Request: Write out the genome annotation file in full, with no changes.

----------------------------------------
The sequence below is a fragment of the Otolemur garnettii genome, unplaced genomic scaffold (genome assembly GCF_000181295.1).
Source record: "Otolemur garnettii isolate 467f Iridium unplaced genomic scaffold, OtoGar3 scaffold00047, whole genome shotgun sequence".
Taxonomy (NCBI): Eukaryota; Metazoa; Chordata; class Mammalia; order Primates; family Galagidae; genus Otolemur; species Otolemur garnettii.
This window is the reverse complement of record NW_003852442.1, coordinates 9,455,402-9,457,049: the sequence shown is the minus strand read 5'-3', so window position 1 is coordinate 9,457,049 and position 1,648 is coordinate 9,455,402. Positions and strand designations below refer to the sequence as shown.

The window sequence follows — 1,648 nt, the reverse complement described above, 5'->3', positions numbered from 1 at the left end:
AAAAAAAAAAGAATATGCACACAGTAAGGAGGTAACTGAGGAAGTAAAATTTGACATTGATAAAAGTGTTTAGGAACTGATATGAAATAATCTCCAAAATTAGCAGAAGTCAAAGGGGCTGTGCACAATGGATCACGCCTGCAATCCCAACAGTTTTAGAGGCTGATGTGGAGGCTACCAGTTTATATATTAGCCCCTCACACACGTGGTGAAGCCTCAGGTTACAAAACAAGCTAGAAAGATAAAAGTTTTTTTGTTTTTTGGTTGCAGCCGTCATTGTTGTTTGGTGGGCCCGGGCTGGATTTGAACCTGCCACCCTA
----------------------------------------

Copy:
The sequence below is a fragment of the Otolemur garnettii genome, unplaced genomic scaffold (genome assembly GCF_000181295.1).
Source record: "Otolemur garnettii isolate 467f Iridium unplaced genomic scaffold, OtoGar3 scaffold00047, whole genome shotgun sequence".
Taxonomy (NCBI): Eukaryota; Metazoa; Chordata; class Mammalia; order Primates; family Galagidae; genus Otolemur; species Otolemur garnettii.
This window is the reverse complement of record NW_003852442.1, coordinates 9,455,402-9,457,049: the sequence shown is the minus strand read 5'-3', so window position 1 is coordinate 9,457,049 and position 1,648 is coordinate 9,455,402. Positions and strand designations below refer to the sequence as shown.

The window sequence follows — 1,648 nt, the reverse complement described above, 5'->3', positions numbered from 1 at the left end:
AAAAAAAAAAGAATATGCACACAGTAAGGAGGTAACTGAGGAAGTAAAATTTGACATTGATAAAAGTGTTTAGGAACTGATATGAAATAATCTCCAAAATTAGCAGAAGTCAAAGGGGCTGTGCACAATGGATCACGCCTGCAATCCCAACAGTTTTAGAGGCTGATGTGGAGGCTACCAGTTTATATATTAGCCCCTCACACACGTGGTGAAGCCTCAGGTTACAAAACAAGCTAGAAAGATAAAAGTTTTTTTGTTTTTTGGTTGCAGCCGTCATTGTTGTTTGGTGGGCCCGGGCTGGATTTGAACCTGCCACCCTA